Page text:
The Government of India’s Ministry of Environment and Forests launched Project Elephant in February 1992.
It is a Central Sponsored Scheme, to offer financial and technical assistance to states’ attempts to manage their free-ranging populations of wild Asian elephants.
World Elephant Day 2022 was celebrated on 12 August at Periyar, Kerala, where the Union Minister released “Elephant Reserves of India: An Atlas”, “Elephant Reserves of India: Land Use Land Cover Classification”, “Caring for elephants: Managing health and welfare in captivity” and the Special edition of “Trumpet”.
Elephas maximus, the Indian elephant, can be found in portions of northern, eastern, and southern India as well as the central and southern Western Ghats. It is listed in Appendix I of the Convention on International Trade in Endangered Species (CITES) of Flora and Fauna and Schedule I of the Indian Wildlife (Protection) Act 1972.
About Project Elephant
The Government of India introduced Project Elephant in 1992 as a Centrally Sponsored Scheme with the following goals:
- To safeguard elephants, their habitat, and migration routes
2. To address problems of animal-human conflict
3. Elephant welfare in captivity
The Project is primarily being carried out in 16 States / UTs. Major elephant range states in the country receive financial and technical assistance through Project Elephant from the Ministry of Environment, Forests, and Climate Change.
Status of Elephants in India
India has the largest and the most stable population of Asian elephants. In fact, India is home to more than 60% of all wild Asian elephants. The number of 29,964 elephants were registered in the most recent elephant census, which was conducted in 2017.
31 elephant reserves exist in India. Dandeli Elephant Reserve of Karnataka, Singphan Elephant Reserve of Nagaland, and Lemru Elephant Reserve of Chattishgarh have been established in the past three years by respective states.
As a result, there is now around 76,508 sq km of elephant reserves spread throughout 14 states in India.
As per Elephant Census conducted in 2017, Karnataka has the highest number of elephants (6,049), followed by Assam (5,719) and Kerala (3,054), respectively.
About Asian Elephants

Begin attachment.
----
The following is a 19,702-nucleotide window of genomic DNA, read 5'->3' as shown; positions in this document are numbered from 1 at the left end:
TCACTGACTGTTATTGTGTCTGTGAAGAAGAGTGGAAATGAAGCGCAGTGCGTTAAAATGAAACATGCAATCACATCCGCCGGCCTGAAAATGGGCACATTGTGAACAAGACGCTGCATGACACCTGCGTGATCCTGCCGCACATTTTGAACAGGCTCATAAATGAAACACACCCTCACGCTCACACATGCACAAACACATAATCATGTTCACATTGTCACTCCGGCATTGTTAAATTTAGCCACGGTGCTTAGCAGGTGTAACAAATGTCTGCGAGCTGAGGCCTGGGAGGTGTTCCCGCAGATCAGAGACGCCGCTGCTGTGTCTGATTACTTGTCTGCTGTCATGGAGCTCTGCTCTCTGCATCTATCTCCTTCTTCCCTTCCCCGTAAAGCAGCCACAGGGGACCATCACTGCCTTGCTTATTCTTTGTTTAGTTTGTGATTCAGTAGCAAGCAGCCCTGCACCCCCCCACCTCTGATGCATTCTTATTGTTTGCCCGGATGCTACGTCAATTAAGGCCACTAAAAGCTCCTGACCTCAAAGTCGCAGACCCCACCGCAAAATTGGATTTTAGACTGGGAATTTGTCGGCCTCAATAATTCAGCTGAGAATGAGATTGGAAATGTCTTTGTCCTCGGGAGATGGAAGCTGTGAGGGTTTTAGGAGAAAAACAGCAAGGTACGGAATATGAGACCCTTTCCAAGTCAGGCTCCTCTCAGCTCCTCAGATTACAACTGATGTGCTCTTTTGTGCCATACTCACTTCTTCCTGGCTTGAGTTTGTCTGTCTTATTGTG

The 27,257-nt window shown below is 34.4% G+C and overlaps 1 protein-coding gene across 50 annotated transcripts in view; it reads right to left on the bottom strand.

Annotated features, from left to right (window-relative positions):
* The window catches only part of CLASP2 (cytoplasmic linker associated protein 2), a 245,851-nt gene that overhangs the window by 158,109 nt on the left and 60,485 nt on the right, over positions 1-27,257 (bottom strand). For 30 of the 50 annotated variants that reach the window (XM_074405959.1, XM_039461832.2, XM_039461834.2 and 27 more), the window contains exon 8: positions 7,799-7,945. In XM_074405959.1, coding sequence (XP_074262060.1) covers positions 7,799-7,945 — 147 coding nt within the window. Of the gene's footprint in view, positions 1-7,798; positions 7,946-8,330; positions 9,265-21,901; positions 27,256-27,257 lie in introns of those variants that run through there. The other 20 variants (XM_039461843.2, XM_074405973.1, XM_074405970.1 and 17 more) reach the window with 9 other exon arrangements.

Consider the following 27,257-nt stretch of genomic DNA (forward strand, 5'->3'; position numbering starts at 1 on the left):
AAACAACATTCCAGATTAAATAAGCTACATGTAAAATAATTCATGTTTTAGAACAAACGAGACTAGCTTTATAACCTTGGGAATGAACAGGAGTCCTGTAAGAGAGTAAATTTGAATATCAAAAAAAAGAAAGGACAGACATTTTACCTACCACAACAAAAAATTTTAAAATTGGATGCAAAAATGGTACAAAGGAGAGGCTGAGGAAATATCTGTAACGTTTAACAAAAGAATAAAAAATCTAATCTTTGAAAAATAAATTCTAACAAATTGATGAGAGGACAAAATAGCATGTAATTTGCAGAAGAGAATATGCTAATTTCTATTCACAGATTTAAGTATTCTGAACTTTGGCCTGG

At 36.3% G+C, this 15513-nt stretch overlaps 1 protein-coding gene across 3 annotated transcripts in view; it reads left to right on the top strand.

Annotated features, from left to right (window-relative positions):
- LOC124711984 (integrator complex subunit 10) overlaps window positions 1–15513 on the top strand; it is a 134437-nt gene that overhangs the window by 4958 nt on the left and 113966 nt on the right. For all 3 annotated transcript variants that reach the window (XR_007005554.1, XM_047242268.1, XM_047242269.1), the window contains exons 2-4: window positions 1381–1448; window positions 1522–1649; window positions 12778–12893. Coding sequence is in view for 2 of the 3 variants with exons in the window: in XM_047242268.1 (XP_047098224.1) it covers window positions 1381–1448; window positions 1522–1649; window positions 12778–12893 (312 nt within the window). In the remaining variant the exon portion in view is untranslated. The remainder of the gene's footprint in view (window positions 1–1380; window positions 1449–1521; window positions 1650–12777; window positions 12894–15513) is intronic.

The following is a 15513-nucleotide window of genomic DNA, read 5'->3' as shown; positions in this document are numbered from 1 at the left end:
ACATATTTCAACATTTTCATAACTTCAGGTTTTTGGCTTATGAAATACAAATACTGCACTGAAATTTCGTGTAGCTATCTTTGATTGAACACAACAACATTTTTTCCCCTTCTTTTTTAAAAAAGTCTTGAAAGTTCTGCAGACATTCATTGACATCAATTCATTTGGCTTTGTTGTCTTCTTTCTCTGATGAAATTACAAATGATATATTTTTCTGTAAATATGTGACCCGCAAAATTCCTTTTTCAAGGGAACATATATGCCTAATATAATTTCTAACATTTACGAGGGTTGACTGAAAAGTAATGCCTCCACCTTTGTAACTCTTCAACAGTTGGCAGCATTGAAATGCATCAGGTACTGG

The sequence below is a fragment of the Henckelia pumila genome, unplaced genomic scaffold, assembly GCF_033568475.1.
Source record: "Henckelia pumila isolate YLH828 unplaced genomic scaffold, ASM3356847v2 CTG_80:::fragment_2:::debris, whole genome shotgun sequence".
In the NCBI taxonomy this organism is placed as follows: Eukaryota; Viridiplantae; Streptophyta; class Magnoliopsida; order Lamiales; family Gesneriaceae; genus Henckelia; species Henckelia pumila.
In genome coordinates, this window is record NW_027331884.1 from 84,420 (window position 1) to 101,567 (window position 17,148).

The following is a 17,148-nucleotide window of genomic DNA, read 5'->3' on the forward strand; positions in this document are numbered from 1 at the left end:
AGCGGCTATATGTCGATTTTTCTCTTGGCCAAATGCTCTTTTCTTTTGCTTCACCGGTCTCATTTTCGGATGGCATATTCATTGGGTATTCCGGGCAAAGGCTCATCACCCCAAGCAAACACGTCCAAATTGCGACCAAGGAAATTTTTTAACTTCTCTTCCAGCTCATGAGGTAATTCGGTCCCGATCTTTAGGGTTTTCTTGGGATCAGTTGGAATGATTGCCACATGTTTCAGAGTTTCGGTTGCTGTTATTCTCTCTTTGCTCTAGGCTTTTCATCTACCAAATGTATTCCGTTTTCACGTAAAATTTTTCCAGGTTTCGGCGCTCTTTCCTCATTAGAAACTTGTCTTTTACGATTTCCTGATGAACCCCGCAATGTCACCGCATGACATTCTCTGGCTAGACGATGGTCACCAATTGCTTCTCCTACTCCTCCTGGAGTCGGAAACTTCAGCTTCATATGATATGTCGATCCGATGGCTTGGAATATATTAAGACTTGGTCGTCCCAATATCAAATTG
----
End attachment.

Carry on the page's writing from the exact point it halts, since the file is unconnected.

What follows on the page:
Three subspecies of Asian elephants are found which are the Indian, Sumatran, and Sri Lankan.
The largest terrestrial mammal on the Asian continent is the Asian elephant. They live in grasslands and forests ranging from dry to wet in 13 range countries across South and Southeast Asia.
Elephant herd sizes in Asia are far smaller than those of African savannah elephants.
The largest and oldest female elephant herd member is in charge (known as the matriarch) of the herd.
Elephants’ gestation (pregnancy) period, which can last up to 680 days (22 months), is the longest known gestational period among any mammals.
Females between the ages of 14 and 45 may give birth to calves every four years on average, increasing to five years by age 52 and six years by age 60.
Elephants have always been closely associated with humans throughout Asia, where they have evolved into significant cultural symbols.
Protection Status of Asian Elephants
- IUCN Red List: Endangered.
- Wildlife (Protection) Act, 1972: Schedule I.
- CITES: Appendix I
Threats to Elephants
Tropical Asia’s steadily increasing human population has encroached onto the elephant’s once-vast but now-shrinking forest habitat. The Asian elephant’s current range is home to about 20% of the world’s population.
The biggest threats to Asian elephants include habitat loss, fragmentation, and degradation, unlawful killing (for example, in revenge for human-elephant conflicts or to obtain their ivory and other products), mistreatment in captivity, Rampant mining and Corridor destruction, genetic viability loss brought on by small populations, and isolation.